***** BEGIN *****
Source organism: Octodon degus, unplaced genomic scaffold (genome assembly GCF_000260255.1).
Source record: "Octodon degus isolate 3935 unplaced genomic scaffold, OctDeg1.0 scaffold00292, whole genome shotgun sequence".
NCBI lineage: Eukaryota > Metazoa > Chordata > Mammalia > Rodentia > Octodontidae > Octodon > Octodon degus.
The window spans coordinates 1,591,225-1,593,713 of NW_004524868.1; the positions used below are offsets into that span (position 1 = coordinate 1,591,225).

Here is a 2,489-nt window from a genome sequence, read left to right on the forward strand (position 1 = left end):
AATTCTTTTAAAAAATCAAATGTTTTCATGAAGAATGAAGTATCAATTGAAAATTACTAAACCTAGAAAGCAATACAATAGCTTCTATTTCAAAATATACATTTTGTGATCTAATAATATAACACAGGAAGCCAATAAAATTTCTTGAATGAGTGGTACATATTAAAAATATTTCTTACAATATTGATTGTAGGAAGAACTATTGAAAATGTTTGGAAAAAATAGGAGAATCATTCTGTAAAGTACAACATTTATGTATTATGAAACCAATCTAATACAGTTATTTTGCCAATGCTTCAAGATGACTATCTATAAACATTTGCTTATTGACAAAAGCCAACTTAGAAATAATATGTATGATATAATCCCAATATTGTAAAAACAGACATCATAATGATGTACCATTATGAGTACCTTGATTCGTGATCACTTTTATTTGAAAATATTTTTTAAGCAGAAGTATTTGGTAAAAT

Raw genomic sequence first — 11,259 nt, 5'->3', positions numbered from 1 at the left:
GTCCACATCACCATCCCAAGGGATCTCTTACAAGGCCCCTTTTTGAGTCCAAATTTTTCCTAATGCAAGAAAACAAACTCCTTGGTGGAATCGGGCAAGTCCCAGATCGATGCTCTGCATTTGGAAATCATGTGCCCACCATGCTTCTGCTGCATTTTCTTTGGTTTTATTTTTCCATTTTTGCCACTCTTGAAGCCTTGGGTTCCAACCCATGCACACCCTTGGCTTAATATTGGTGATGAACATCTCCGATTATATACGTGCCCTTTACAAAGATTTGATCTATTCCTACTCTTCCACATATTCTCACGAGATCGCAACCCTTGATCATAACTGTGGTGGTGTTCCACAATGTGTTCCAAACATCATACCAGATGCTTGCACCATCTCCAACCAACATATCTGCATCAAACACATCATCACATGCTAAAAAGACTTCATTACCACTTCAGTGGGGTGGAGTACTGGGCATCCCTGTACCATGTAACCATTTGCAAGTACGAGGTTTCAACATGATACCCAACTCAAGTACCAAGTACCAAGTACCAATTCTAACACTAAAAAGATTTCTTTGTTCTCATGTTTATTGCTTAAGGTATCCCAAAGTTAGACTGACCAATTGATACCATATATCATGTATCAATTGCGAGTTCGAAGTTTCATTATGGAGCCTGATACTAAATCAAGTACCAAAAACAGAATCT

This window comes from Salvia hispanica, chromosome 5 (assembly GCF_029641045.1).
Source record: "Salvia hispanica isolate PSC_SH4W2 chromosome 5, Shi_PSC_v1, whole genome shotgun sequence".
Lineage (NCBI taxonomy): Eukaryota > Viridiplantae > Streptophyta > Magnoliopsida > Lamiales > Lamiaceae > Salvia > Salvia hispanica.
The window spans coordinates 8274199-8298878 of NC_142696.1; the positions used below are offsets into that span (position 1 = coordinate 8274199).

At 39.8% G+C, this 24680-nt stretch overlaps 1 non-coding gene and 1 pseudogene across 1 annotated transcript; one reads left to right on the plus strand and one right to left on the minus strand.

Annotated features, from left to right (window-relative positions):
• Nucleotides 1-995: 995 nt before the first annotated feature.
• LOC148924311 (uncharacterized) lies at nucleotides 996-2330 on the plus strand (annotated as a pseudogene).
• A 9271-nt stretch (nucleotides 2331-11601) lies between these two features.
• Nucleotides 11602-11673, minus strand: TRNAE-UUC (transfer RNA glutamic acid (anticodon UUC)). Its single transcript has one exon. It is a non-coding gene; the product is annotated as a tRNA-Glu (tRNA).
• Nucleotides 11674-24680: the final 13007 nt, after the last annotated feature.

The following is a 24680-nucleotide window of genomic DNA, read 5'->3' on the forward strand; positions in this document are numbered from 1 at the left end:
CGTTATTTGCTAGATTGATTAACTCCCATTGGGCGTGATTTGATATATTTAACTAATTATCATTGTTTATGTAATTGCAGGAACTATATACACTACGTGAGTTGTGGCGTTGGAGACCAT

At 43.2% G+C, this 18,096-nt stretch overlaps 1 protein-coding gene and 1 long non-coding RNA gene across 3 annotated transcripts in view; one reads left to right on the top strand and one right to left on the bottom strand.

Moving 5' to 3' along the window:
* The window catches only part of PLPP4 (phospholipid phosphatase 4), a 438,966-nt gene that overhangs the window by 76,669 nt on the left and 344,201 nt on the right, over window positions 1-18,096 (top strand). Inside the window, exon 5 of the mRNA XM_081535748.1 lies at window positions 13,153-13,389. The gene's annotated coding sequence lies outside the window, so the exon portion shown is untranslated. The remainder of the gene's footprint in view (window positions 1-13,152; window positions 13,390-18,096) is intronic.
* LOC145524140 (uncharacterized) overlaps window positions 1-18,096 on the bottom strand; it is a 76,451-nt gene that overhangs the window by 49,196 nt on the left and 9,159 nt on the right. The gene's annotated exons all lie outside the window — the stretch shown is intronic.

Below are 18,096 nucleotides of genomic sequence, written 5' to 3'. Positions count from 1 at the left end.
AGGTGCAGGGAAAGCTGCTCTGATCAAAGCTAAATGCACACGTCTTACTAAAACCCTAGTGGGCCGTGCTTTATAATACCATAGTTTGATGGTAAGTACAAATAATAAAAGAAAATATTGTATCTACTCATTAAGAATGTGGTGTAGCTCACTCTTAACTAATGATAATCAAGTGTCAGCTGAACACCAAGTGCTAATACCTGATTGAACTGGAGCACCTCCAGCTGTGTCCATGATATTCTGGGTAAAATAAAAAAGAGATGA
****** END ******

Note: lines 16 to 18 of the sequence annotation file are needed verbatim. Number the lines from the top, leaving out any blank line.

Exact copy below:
• LOC148924311 (uncharacterized) lies at nucleotides 996-2330 on the plus strand (annotated as a pseudogene).
• A 9271-nt stretch (nucleotides 2331-11601) lies between these two features.
• Nucleotides 11602-11673, minus strand: TRNAE-UUC (transfer RNA glutamic acid (anticodon UUC)). Its single transcript has one exon. It is a non-coding gene; the product is annotated as a tRNA-Glu (tRNA).